At Cal, that meant a degree in interdisciplinary studies that included courses in developmental economics, computer science, and ICTD (information, communication, and technology for development), an opportunity to visit tech start-ups and meet CEOs in the Bay Area, and a thesis focused on how financial technologies can aid economic development in Sub-Saharan Africa (Moute a Bidias is from Cameroon). More recently, it meant a one-day internship on the Google campus in San Francisco as a part of the NBA’s Career Crossover program.
— Raptors 905 (@Raptors905) May 14, 2018
For the last few years, NBA players have had the opportunity to explore fields of interest to begin to prepare for their lives after basketball. Originally, Mbah a Moute was hoping to visit Snapchat, but an opportunity to spend a day at Google came up on relatively short notice and he jumped.
“You know, I jumped on the opportunity, because obviously, it’s Google. So I said hey, I’ll do it,” he says. “It was great, man. It was amazing. A great experience because, obviously like I said, I’m very, very interested in tech, having studied it, and having lived in the Bay Area a few miles away from Google, I always heard about it. So being able to see it from inside, meeting different people there, seeing the technologies that they’re working with and the technologies that they’ve created and how they’ve created it was a great experience, man.”
The highlight, for Moute a Bidias, was the chance to ride in a self-driving car. He also got the chance to try out Google’s virtual reality glasses, get a look at how consumer feedback is passed down and turned into actionable information for engineers, and participate in a workshop designed to help players translate their basketball skills to a different environment. The latter included tips on brand-building through Google, YouTube, and LinkedIn, necessities to network properly in 2018, especially in the tech realm.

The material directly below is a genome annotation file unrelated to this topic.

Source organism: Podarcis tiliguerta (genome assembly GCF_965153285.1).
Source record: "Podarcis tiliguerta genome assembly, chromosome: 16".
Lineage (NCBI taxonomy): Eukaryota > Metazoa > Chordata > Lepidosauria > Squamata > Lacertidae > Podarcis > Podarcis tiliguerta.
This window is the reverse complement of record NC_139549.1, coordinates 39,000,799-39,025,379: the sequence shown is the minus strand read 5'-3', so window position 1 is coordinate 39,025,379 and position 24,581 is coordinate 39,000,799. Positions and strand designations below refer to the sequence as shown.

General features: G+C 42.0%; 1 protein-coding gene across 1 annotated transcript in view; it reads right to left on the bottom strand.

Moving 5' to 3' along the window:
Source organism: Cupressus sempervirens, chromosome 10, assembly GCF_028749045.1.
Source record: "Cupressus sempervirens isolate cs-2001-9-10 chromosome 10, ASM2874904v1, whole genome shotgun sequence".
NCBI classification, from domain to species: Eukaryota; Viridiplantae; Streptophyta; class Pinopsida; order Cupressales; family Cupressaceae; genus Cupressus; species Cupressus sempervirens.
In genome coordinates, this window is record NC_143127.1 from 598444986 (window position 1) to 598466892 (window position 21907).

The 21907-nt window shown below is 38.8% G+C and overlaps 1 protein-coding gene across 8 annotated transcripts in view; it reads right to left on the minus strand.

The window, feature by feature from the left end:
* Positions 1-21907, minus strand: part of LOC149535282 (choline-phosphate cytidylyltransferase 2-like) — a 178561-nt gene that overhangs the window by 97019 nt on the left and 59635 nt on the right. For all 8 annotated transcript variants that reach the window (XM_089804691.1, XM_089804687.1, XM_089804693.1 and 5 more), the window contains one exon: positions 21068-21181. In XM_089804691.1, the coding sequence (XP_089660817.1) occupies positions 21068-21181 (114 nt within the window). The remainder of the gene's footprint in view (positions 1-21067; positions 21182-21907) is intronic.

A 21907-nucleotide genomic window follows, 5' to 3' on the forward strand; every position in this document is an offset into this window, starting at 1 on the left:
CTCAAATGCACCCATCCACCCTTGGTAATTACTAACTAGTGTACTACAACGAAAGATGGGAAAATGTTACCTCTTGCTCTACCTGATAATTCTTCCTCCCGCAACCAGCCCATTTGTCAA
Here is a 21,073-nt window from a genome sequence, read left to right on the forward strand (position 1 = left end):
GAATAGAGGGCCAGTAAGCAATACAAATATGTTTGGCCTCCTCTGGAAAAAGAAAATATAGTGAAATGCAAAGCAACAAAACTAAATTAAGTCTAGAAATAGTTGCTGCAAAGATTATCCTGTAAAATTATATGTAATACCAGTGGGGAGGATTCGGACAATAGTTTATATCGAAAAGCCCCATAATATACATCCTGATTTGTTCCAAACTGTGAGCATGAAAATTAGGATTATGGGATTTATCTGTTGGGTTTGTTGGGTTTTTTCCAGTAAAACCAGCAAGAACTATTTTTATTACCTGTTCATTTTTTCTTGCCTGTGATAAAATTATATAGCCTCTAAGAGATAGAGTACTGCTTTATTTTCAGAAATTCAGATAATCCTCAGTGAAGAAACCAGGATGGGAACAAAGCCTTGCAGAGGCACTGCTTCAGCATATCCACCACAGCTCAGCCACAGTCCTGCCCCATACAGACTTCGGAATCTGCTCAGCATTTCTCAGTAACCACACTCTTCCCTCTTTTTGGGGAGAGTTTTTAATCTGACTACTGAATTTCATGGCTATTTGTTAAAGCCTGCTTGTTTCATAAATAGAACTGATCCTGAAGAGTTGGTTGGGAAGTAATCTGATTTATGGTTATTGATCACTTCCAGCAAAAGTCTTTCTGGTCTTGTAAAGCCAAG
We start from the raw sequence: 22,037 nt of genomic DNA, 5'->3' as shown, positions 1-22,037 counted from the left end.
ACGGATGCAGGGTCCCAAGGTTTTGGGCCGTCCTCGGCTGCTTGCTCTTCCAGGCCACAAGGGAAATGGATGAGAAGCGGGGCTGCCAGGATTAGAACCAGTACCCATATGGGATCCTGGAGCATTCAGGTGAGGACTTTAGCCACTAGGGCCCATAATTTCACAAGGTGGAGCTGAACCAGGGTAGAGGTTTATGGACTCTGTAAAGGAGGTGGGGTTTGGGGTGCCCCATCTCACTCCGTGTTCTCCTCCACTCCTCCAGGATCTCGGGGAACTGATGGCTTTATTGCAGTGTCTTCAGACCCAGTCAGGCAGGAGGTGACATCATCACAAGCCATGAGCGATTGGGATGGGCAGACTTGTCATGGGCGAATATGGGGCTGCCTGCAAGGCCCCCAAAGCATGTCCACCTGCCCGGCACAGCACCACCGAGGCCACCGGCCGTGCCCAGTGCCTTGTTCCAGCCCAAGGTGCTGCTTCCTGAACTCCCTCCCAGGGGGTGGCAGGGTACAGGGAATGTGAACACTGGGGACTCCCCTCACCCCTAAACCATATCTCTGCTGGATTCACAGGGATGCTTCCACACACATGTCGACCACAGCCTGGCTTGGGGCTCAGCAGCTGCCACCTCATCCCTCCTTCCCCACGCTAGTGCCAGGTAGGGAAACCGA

We had a fantastic time during today's #NBACareerCrossover, sharing what it's like to work here with our new @NBA friends. Find your job match & apply online to become a Noogler: https://t.co/npJx0TLX8e pic.twitter.com/fkAxHxXShp
— Life at Google (@lifeatgoogle) May 11, 2018
“It’s definitely something I’m trying to set up. Meeting people, creating a network, developing skills, those are things I’m trying to do right now when I do have the spare time,” he says. “Whenever I’m done playing, or even while I’m playing, I can create some opportunities for myself. It doesn’t have to be necessarily work-wise, but investment wise, create some opportunities for myself that can help me set up a good post-career life.”
For now, these are longer-term considerations. Moute a Bidias intends to continue learning and networking in his downtime, even if his primary focus is on basketball. Personal and professional growth are not mutually exclusive endeavours, and while training and practicing take up a good deal of time, he’ll have an eye out for more opportunities like a day on the Google campus to help him prepare to make an impact outside of the game, too.
“Even as a college athlete, I’ve tried to be my best on the court and be my best off the court,” he says. “When I’m on the court, I’m trying to be the best player that I can be, and when I’m off the court, I’m trying to be the best Roger.”